iOS

Sprint baiting Verizon customers with free unlimited data service for a year

“Works for me” is Sprint‘s new slogan, but will the network work hard enough to capture Verizon customers with a new promo? Or did T-Mobile already wipe the floor clean?

We come to a new campaign that runs through June 30 that does come with upfront costs, but will leave a big payout. Any customer on the Checkmark can bring their compatible, unlocked phone over — odd that Sprint’s pushing BYOD, even between CDMA networks, but that iPhone with an embedded SIM sure sounds like a good idea — pay $12.99 to get a SIM card shipped over and then activate service (a $30 fee will be refunded after one or two billing cycles). An extra $7.99 fee will apply if AutoPay and eBilling isn’t on.

Burdensome part over. We get onto the plan features which are very similar to Verizon’s Unlimited spec:

  • Unlimited data, talk and text
  • Video streaming up to 1080p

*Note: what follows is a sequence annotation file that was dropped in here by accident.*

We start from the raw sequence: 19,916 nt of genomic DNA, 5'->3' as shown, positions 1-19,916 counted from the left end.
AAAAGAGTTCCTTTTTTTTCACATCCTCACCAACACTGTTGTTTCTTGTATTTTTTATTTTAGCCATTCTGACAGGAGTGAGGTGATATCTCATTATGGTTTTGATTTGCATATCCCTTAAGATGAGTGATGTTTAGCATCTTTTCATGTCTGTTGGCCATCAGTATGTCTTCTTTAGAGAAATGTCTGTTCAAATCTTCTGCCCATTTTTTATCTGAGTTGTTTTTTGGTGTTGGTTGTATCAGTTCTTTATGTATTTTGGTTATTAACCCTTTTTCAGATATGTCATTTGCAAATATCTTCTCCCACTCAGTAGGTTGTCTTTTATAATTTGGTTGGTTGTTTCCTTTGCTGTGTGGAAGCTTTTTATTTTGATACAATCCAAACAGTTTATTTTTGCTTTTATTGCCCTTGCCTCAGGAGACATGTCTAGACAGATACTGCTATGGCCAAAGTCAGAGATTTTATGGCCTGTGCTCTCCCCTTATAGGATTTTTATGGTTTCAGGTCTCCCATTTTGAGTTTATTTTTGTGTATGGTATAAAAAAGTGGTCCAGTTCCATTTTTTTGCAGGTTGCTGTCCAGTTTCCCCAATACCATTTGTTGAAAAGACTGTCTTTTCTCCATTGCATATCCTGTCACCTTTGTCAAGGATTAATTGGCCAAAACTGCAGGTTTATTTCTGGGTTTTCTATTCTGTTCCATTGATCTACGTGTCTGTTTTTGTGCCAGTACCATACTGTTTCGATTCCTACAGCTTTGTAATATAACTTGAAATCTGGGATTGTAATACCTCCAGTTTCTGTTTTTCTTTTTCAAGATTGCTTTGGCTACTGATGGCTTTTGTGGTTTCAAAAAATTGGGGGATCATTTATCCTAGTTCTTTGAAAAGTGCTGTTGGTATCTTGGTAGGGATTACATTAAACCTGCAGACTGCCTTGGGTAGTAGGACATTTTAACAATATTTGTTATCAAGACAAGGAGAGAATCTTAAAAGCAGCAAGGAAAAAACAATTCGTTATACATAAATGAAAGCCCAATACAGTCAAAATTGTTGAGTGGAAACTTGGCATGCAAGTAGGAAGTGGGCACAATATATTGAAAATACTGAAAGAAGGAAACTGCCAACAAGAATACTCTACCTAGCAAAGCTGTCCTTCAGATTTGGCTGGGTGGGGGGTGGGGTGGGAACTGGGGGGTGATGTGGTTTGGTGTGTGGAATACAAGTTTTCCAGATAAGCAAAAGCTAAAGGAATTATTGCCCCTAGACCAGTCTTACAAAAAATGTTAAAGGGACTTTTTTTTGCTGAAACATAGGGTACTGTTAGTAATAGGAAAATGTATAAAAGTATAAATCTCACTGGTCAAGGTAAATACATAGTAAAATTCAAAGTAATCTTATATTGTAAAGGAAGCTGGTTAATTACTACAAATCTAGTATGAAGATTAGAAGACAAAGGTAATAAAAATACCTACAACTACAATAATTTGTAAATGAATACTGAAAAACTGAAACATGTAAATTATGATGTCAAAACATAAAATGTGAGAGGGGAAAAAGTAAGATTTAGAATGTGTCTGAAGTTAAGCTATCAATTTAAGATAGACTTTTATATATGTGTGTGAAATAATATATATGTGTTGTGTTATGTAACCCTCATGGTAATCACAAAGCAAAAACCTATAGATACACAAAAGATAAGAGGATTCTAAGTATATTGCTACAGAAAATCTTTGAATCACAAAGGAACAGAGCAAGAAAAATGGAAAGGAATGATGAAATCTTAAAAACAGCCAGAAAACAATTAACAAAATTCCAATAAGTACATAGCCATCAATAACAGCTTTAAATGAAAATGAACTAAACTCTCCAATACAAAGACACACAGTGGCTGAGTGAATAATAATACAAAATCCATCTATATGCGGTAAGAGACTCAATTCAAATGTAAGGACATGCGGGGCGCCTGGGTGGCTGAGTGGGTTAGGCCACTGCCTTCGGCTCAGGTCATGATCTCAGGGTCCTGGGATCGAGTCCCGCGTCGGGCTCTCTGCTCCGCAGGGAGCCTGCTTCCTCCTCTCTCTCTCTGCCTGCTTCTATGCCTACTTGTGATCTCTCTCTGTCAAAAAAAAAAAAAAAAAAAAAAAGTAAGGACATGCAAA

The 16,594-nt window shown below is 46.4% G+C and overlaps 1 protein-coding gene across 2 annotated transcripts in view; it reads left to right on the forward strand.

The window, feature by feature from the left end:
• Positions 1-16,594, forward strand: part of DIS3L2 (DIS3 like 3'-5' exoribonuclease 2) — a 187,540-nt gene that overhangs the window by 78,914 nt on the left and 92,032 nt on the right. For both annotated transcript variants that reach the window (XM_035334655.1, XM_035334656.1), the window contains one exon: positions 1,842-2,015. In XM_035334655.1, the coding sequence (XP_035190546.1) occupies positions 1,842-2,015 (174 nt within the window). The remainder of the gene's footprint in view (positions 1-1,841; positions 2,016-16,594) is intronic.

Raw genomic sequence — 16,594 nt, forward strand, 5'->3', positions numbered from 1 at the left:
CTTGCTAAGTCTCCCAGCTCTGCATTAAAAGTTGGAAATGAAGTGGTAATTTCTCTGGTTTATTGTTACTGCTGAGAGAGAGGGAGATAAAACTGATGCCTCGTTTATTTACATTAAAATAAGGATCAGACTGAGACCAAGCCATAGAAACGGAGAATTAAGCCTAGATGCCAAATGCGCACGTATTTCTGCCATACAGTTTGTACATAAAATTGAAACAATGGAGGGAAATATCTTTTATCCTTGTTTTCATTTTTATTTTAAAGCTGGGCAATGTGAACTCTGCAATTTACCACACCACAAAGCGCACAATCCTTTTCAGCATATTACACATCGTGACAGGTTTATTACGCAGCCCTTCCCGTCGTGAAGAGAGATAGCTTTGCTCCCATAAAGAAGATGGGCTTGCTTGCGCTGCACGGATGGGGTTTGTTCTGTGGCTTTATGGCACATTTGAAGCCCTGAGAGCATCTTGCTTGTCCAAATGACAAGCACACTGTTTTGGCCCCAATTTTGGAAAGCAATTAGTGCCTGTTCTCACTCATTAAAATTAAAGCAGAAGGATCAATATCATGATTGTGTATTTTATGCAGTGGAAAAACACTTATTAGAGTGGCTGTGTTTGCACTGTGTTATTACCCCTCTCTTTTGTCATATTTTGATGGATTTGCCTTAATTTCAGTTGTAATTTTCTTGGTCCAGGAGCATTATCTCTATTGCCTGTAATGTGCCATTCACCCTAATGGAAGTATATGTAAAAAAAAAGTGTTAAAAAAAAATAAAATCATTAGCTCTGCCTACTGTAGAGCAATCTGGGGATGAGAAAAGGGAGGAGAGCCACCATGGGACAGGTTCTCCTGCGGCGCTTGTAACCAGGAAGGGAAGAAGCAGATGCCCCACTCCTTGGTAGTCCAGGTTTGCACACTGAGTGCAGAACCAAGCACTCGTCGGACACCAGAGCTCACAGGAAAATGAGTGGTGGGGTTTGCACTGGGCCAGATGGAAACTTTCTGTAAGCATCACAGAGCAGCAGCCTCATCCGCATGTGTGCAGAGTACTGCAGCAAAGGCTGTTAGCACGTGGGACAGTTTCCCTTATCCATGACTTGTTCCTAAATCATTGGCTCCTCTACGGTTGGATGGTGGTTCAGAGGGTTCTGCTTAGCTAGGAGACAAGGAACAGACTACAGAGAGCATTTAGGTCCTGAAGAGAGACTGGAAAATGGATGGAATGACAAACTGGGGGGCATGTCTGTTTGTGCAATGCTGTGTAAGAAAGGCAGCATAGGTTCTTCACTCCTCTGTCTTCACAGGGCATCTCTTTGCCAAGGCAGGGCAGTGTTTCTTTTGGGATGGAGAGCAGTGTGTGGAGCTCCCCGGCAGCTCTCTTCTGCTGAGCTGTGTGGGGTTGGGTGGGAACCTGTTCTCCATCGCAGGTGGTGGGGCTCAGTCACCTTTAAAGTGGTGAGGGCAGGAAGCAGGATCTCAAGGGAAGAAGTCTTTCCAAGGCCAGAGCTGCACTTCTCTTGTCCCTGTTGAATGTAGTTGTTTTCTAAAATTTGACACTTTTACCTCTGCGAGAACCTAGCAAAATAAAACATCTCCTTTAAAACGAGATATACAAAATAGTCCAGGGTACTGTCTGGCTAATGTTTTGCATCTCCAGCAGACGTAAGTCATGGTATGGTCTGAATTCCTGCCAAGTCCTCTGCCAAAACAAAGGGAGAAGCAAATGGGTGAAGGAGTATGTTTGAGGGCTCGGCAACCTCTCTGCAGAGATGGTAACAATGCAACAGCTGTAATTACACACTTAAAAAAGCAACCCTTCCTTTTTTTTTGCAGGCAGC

• Music at 1.5Mbps
  • Gaming at 8Mbps
  • Unrestricted LTE for other usage through to 23GB when throttling may take place during congestion
  • 10GB of high-speed tethering, unlimited at 32kbps thereafter (option to purchase 1GB blocks for $15 each during the rest of the bill cycle)

Besides administrative and government fees, all of this will be free for every bill cycle through July 31, 2018, at which point regular rates for Unlimited Freedom apply.

Since you would be bringing a phone to Sprint, you wouldn’t have to pay the carrier anything in equipment financing, either. Just note that if you’re paying for the device you’re bringing over through Verizon, you might need to pay up when leaving.

Sprint’s touting a $960 savings for those free months over Verizon just for one line. A family of four can rack up over $2,000 of complimentary service.

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About The Author
Jules Wang
Jules Wang is News Editor for Pocketnow and one of the hosts of the Pocketnow Weekly Podcast. He came onto the team in 2014 as an intern editing and producing videos and the podcast while he was studying journalism at Emerson College. He graduated the year after and entered into his current position at Pocketnow, full-time.